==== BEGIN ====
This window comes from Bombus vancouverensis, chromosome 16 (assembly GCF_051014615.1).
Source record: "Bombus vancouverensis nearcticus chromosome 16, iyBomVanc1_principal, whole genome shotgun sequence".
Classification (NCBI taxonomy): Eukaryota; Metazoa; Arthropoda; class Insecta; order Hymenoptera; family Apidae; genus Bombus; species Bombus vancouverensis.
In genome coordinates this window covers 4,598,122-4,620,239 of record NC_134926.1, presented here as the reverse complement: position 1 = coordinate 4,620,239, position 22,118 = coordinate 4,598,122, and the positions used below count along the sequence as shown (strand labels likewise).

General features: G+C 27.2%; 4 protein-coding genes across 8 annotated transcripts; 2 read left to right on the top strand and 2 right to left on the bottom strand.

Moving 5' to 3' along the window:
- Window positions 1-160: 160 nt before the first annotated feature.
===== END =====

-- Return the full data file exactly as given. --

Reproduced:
This window comes from Bombus vancouverensis, chromosome 16 (assembly GCF_051014615.1).
Source record: "Bombus vancouverensis nearcticus chromosome 16, iyBomVanc1_principal, whole genome shotgun sequence".
Classification (NCBI taxonomy): Eukaryota; Metazoa; Arthropoda; class Insecta; order Hymenoptera; family Apidae; genus Bombus; species Bombus vancouverensis.
In genome coordinates this window covers 4,598,122-4,620,239 of record NC_134926.1, presented here as the reverse complement: position 1 = coordinate 4,620,239, position 22,118 = coordinate 4,598,122, and the positions used below count along the sequence as shown (strand labels likewise).

General features: G+C 27.2%; 4 protein-coding genes across 8 annotated transcripts; 2 read left to right on the top strand and 2 right to left on the bottom strand.

Moving 5' to 3' along the window:
- Window positions 1-160: 160 nt before the first annotated feature.